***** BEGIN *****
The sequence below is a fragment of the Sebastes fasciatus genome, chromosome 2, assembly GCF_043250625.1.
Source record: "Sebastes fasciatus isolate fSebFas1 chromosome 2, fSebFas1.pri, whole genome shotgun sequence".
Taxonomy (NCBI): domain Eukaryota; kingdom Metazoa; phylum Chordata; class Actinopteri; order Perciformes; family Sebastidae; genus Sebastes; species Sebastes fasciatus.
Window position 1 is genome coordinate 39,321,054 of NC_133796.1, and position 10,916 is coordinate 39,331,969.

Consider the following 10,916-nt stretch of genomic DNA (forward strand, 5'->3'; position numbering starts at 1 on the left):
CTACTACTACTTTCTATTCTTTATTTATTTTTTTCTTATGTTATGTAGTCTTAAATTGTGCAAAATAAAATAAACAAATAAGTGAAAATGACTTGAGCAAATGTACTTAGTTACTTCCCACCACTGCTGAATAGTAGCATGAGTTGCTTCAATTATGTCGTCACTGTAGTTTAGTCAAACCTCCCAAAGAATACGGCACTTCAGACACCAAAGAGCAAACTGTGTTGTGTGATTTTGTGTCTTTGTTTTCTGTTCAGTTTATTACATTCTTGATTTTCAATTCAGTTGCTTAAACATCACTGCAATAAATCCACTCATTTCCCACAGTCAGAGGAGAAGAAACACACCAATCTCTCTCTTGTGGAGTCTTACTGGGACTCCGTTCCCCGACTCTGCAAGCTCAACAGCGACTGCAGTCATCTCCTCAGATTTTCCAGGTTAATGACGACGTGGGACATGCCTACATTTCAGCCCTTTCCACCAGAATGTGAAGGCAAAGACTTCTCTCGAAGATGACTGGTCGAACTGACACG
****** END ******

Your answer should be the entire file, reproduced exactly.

The sequence below is a fragment of the Sebastes fasciatus genome, chromosome 2, assembly GCF_043250625.1.
Source record: "Sebastes fasciatus isolate fSebFas1 chromosome 2, fSebFas1.pri, whole genome shotgun sequence".
Taxonomy (NCBI): domain Eukaryota; kingdom Metazoa; phylum Chordata; class Actinopteri; order Perciformes; family Sebastidae; genus Sebastes; species Sebastes fasciatus.
Window position 1 is genome coordinate 39,321,054 of NC_133796.1, and position 10,916 is coordinate 39,331,969.

Consider the following 10,916-nt stretch of genomic DNA (forward strand, 5'->3'; position numbering starts at 1 on the left):
CTACTACTACTTTCTATTCTTTATTTATTTTTTTCTTATGTTATGTAGTCTTAAATTGTGCAAAATAAAATAAACAAATAAGTGAAAATGACTTGAGCAAATGTACTTAGTTACTTCCCACCACTGCTGAATAGTAGCATGAGTTGCTTCAATTATGTCGTCACTGTAGTTTAGTCAAACCTCCCAAAGAATACGGCACTTCAGACACCAAAGAGCAAACTGTGTTGTGTGATTTTGTGTCTTTGTTTTCTGTTCAGTTTATTACATTCTTGATTTTCAATTCAGTTGCTTAAACATCACTGCAATAAATCCACTCATTTCCCACAGTCAGAGGAGAAGAAACACACCAATCTCTCTCTTGTGGAGTCTTACTGGGACTCCGTTCCCCGACTCTGCAAGCTCAACAGCGACTGCAGTCATCTCCTCAGATTTTCCAGGTTAATGACGACGTGGGACATGCCTACATTTCAGCCCTTTCCACCAGAATGTGAAGGCAAAGACTTCTCTCGAAGATGACTGGTCGAACTGACACG